If Facebook was successful in the US court it would then look to get the ruling registered in New Zealand as a High Court of New Zealand judgment, he said.
What the social experts say
The Social Club chief executive Georgia McGillivray said buying fake engagement and followers had become less common over the past year as people became more savvy at spotting fakes.
But she knew of brands and influencers who were still buying followers and engagements.
"The social platforms have also been doing clean-ups to remove inactive accounts, which has seen many accounts lose thousands of followers overnight," McGillivray said.
Buying followers or engagements was not an effective way of increasing influence, she said.
"Fake followers and engagement are 100 per cent fake, so there is nobody to influence."
Engaging with "like farms", bots or any third party software connecting to the social platforms was risky, she said.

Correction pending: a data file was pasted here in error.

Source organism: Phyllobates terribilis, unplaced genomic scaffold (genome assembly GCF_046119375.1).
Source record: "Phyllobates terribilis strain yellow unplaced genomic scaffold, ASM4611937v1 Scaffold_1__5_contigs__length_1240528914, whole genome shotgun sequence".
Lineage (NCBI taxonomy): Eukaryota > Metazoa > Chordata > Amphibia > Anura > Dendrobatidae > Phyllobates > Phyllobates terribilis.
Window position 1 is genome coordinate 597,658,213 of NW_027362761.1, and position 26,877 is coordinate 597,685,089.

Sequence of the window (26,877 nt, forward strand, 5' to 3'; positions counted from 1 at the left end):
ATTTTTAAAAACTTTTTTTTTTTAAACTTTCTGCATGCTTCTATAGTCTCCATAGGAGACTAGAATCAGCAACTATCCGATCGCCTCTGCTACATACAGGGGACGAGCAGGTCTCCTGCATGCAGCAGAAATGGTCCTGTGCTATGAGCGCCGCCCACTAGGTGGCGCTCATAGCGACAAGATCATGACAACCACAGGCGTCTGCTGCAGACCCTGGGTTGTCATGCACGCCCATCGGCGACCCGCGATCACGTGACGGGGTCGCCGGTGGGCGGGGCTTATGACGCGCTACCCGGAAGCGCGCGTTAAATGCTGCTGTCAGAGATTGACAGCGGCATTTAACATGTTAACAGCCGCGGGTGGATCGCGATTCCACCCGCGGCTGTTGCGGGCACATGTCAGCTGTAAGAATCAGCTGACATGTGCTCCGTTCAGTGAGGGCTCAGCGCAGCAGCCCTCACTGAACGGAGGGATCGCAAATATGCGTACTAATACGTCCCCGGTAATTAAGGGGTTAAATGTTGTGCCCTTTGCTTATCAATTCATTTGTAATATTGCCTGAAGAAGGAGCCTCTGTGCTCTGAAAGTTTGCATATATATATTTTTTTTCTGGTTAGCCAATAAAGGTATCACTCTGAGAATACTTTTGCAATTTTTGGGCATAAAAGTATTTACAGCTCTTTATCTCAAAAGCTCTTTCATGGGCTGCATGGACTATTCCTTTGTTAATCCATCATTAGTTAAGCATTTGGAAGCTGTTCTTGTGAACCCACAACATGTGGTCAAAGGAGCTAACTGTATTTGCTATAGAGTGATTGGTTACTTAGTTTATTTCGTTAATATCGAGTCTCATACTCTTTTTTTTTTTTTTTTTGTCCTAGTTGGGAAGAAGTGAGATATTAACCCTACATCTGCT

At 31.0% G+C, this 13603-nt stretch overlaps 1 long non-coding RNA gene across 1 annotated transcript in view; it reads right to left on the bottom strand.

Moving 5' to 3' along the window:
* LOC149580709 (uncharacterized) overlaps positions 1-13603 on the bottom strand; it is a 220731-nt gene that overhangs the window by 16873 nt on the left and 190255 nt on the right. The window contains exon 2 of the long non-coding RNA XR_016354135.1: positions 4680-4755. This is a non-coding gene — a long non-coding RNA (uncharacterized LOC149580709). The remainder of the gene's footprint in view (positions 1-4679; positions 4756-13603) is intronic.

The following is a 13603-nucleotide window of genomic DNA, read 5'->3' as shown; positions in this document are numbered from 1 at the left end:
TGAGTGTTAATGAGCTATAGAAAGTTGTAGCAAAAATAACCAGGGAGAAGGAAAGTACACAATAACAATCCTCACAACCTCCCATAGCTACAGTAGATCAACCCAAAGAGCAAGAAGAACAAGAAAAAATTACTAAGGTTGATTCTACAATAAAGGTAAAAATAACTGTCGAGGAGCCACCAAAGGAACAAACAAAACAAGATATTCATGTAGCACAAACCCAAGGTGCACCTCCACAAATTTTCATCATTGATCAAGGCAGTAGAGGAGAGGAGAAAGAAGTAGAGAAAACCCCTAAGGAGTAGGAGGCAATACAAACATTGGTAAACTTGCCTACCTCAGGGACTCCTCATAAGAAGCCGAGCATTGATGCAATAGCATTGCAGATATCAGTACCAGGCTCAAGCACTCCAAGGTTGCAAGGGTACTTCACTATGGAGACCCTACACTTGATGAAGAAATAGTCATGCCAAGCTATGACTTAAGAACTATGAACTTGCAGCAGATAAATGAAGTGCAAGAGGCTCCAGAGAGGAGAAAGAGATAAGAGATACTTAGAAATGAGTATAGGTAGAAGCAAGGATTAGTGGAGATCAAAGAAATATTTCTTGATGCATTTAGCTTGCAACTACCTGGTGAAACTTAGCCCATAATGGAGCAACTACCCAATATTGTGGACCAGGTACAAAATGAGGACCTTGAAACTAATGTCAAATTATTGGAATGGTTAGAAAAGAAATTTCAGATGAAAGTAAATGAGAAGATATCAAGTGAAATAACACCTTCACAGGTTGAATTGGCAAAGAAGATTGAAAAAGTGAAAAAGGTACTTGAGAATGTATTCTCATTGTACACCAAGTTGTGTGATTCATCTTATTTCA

"The social platforms are shutting them down and identifying accounts who have been using these tools, and blocking or suspending their accounts."
The Social Club works with more than 9000 influencers, most of whom would have a small percentage of fake followers.
"[For] the majority of the time this isn't because they have purchased them, but because these bots have followed them with the hope of them following back."
The Social Club vetted influencers for a number of things including fake followers and engagements before they were signed up, she said.
"They won't be approved into the community if their fake followers or engagements is over a certain threshold."
Dallas Gurney of marketing agency Drum said the company used digital tools to spot frauds by breaking down an influencer's audience in detail.
"It's pretty easy to tell something is whiffy, for example, when a local influencer has 90 per cent of their following outside of New Zealand," Gurney said.
Brands needed to be careful about jumping to do influencer campaigns because it's the "hot thing" to do, he said.